Loyola University Chicago School of Law, JD 2024
On January 18, 2023, the Federal Trade Commission (FTC) proposed a new rule for regulating non-compete clauses. The proposed rule, which has been named the “Non-Compete Rule,” could potentially ban employers from entering into, or attempting to enter into, a non-compete clause with employees and independent contractors collectively referred to as “workers.” The proposed rule has recently sparked several discussions on the scope and constitutionality of the rule. One concern is how the proposed rule, if finalized, would impact the healthcare industry and especially non-profit hospitals.
The Non-Compete Rule
The FTC defines a non-compete clause as “a contractual term between an employer and a worker that prevents the worker from seeking or accepting employment with a person, or operating a business, after the conclusion of the worker’s employment with the employer.” As such, most non-compete clauses prevent workers from working in similar roles or industries in a specific region or area for a designated period. Most businesses impose non-compete agreements on workers to prevent them from disclosing or using trade secrets and confidential information. If a worker breaches a non-compete agreement, they are at risk of being sued by their previous employer.
According to the FTC, one in five American workers is bound by a non-compete clause, and such agreements stifle competition by suppressing employee wages and employment options. Further, non-compete clauses are especially harmful to low-wage workers who lack the ability to negotiate their employment contracts. In the context of hospitals, hospitals regularly require physicians to sign non-compete agreements upon employment. These non-compete agreements restrict physicians from offering competitive services within a certain region during employment and for a designated period after employment ends. As such, if a physician wishes to join or open a private practice or move to another hospital, their options are limited by prior non-compete agreements.
To address these concerns, the FTC has proposed the federal Non-Compete Rule to limit the use of non-compete clauses in employment contracts. Currently, whether or not non-compete agreements are enforceable varies by jurisdiction. Some courts will enforce non-compete clauses, and others may enforce non-compete clauses only if certain elements are met. For example, in some jurisdictions, if the employer pays the employee during the non-compete period, then a court will look more favorably upon the employer and may enforce the non-compete clause. Because there is variation between jurisdictions, a federal rule would ban all non-competes for good. Under the proposed rule, non-compete clauses will be considered unfair methods of competition in violation of Section 5 of the FTC Act. Accordingly, if the proposed rule is finalized, workers, including physicians, will have more freedom to choose where they work without restrictions or fear of being sued.
Impacts of the proposed rule
The proposed Non-Compete Rule has stimulated much discussion on whether the FTC has the authority to promulgate and enforce such a rule. Legal scholars, critics, and even one of the FTC Commissioners expect there will be legal challenges to the proposed rule if it is finalized. Expected legal challenges include those under both the non-delegation and major questions doctrines. In addition, the broad language of the rule has created further questions regarding what types of industries and organizations could be affected by the rule.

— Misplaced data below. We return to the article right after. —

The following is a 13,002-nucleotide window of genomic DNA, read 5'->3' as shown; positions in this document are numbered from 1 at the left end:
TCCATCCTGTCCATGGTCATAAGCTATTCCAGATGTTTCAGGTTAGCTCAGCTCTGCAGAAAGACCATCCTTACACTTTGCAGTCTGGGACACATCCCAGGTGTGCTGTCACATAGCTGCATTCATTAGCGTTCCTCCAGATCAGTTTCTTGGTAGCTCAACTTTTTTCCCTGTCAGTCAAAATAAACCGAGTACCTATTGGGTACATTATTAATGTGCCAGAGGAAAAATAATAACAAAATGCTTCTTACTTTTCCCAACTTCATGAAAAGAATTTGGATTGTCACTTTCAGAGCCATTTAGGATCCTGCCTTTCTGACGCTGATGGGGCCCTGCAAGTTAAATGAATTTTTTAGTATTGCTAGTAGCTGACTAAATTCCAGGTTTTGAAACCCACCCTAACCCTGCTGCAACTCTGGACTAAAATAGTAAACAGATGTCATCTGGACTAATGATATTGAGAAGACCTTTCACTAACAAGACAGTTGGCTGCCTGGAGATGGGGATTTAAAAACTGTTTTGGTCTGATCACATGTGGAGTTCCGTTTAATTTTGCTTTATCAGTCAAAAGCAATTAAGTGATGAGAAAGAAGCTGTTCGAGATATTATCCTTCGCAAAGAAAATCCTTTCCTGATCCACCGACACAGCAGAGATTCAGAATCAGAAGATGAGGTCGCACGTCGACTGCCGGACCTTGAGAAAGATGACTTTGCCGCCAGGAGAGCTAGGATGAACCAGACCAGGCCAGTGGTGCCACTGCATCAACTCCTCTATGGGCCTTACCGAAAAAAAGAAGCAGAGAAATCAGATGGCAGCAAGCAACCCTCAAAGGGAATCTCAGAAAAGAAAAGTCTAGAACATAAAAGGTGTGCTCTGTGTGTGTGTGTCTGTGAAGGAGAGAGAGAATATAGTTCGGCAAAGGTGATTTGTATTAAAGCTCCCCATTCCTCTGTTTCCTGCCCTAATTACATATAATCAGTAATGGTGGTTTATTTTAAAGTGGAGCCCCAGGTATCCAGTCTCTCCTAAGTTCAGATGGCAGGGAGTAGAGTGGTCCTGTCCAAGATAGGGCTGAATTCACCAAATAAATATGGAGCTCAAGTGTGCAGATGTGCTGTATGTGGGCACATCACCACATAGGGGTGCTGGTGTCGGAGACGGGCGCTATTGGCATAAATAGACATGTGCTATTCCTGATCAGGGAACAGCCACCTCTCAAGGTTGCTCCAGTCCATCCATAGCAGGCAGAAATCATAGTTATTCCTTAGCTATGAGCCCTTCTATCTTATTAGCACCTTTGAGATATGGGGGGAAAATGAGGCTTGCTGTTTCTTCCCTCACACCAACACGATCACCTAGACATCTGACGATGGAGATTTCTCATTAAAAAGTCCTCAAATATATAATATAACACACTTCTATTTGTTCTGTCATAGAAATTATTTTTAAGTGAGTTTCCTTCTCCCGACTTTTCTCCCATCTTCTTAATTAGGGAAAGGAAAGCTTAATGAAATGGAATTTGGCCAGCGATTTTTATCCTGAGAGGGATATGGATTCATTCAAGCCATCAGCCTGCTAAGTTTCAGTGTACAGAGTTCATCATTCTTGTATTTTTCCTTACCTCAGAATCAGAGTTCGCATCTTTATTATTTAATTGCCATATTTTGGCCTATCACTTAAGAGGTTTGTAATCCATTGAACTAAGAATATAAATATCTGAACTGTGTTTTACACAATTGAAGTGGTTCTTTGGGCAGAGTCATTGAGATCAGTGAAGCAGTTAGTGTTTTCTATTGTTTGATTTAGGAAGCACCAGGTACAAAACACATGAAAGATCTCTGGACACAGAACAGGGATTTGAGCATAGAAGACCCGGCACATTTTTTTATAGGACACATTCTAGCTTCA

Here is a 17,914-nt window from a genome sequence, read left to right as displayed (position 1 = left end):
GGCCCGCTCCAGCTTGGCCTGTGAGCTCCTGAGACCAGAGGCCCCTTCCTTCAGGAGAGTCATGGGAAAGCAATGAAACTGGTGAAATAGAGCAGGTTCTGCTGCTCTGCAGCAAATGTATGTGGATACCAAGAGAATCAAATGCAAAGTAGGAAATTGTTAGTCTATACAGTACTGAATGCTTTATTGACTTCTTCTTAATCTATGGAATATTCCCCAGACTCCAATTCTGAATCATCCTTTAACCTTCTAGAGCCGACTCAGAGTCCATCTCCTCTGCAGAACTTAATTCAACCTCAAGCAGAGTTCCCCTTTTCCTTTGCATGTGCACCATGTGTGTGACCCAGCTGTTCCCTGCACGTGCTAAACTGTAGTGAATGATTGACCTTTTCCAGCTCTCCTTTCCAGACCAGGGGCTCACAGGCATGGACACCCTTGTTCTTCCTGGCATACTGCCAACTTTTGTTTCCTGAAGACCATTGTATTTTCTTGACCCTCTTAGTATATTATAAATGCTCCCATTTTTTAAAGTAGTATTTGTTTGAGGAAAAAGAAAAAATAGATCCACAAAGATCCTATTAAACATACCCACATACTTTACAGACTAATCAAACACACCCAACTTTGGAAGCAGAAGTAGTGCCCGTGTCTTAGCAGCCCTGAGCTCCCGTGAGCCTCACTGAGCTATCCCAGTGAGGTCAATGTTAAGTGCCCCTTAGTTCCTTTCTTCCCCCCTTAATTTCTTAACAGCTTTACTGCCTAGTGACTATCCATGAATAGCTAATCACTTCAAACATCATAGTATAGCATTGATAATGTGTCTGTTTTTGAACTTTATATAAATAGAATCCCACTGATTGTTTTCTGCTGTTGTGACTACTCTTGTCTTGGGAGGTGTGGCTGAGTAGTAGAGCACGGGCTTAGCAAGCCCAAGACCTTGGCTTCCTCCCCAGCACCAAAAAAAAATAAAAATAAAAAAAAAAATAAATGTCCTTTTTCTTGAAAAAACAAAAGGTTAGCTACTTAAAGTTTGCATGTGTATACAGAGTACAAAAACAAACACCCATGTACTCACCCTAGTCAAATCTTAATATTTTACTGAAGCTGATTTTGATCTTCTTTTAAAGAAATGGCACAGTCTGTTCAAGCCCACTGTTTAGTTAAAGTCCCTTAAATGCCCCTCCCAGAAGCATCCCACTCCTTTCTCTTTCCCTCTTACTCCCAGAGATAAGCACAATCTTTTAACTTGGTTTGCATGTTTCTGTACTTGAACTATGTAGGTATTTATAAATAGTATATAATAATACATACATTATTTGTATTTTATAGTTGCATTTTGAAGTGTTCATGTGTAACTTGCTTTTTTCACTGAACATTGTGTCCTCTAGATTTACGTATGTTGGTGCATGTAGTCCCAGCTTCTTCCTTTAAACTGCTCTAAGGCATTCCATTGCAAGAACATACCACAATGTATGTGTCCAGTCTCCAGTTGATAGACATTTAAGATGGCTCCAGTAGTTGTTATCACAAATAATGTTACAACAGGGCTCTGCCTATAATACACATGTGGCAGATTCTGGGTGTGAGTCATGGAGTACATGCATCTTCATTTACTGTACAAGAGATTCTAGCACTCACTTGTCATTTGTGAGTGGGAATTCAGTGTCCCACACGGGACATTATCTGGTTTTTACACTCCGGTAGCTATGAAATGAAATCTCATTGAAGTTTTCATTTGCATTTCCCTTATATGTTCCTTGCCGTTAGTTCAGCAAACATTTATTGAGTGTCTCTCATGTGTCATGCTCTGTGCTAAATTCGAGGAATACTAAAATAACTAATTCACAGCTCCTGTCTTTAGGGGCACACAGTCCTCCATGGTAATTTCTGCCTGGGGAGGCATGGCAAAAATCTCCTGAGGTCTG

The language of the proposed rule states that “the [r]ule would apply only to non-compete clauses between employers and workers,” including employees and independent contractors. The proposed rule further states that entities exempt from coverage under the FTC Act will not be subject to the rule, such as “an entity that is not organized to carry on business for its own profit or that of its members.”
Most professionals in the legal and healthcare community believe that the proposed rule, as written, would apply to for-profit and government-owned hospitals. However, because the scope and language of the proposed rule and its exceptions are broad, there is a much larger debate about whether the rule applies to non-profit hospitals.
For instance, the FTC Act does not specifically exempt non-profit entities, and the FTC can regulate certain commercial activities of non-profit entities, such as fundraising and telemarketing. Considering the broad language of the proposed rule and the limited scope of activities the FTC can regulate in non-profit entities, the proposed rule leaves a lot of uncertainty as to whether it will apply to non-profit entities. Further, hundreds of physicians have already posted comments to the FTC, pushing it to explicitly extend the rule to non-profit hospitals.
The comment period for the proposed rule will conclude on March 20, 2023. As the FTC begins to review and address submitted comments, hopefully, it will devote more research to this issue and clarify what entities the rule will affect. Regardless of whether the rule will apply to non-profit hospitals, the proposal has sparked a larger discussion on how non-compete clauses negatively impact physicians. As the next generation of physicians enters the workplace, hopefully, more physicians will negotiate better non-compete clause conditions. In addition, non-profit hospitals may be more willing to engage in these negotiations if it means competing for talent against for-profit and government-owned hospitals, which may not require non-compete clauses.